Today, it is nearly impossible to fire the 2.8 million federal bureaucrats who staff the executive agencies, from which they issue rules that directly affect the lives of Americans every day.
The United States’ civil service could fairly be described as the branch of the Democratic Party that does not have the inconvenience of standing for election.
The American people can tell the difference between coconut and dairy milk without the help of Food and Drug Administration regulators, thanks.
Nonprofits, states, and local governments now typically behave like big-box stores: same entity, different location. Maybe the aisles run side to side instead of front to back, but largely everything is the same.
What kind of sick person would call the cops on a hot sunny day to complain about three little kids and their lemonade stand?
Like Wesley Mouch, the bumbling central planner in ‘Atlas Shrugged,’ Broward County Sheriff Scott Israel keeps messing up then demanding wider powers.
This kind of government employee incompetence with horrific consequences is by no means limited to the Parkland killings. Instead, it is endemic to U.S. government.
Parents and grandparents who otherwise work hard to help their kids have no compunction about burdening them with endless budget deficits resulting in a crushing national debt.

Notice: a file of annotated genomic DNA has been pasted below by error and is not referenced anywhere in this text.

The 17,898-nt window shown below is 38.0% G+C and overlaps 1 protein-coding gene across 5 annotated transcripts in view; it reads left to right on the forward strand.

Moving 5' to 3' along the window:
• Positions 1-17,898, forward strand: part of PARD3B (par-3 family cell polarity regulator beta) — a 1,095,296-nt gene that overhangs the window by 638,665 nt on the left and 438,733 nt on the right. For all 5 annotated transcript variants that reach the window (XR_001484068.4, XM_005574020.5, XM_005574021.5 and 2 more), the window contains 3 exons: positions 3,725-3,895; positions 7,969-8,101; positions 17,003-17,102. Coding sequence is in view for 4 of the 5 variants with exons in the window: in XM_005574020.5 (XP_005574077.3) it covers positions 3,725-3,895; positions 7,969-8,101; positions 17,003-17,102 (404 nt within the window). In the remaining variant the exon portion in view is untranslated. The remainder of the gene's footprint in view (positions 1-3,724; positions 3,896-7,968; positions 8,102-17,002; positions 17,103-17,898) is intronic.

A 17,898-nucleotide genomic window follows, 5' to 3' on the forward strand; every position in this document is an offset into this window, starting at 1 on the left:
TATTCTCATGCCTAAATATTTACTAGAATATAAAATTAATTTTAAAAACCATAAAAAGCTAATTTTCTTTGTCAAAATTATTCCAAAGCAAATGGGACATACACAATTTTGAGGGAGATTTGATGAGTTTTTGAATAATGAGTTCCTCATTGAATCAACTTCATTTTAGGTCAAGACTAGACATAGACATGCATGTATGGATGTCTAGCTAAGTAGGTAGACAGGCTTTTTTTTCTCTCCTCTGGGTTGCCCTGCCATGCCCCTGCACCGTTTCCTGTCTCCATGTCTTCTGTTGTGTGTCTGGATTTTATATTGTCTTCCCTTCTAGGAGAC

The rise of the gig economy foretells changes in governance as the rise of Carnegie Steel and Standard Oil foretold the rise of big government. We’re headed somewhere else.
Congress still refuses to eat its policy spinach, following the path of least resistance in making easy choices rather than tough ones.
My state, Oklahoma, was one of the first and only to repeal Common Core. It took years of work, and ultimately accomplished just about nothing.
The Federal Motor Carrier Administration not only wants to know when I’m sleeping, resting, and driving—it tells me when I can sleep, rest, and drive.
Out of manufactured hysteria over nonexistent corruption, the Seventeenth Amendment was born, robbing states of their most notable constitutional check on federal lawmaking.
Local leaders have concerned themselves with limiting or banning seemingly innocuous goods and services. Do these measures really benefit local residents?
Some reports say the Environmental Protection Agency is now focused on undermining science. From what I know as a professional scientist, nothing could be further from the truth.
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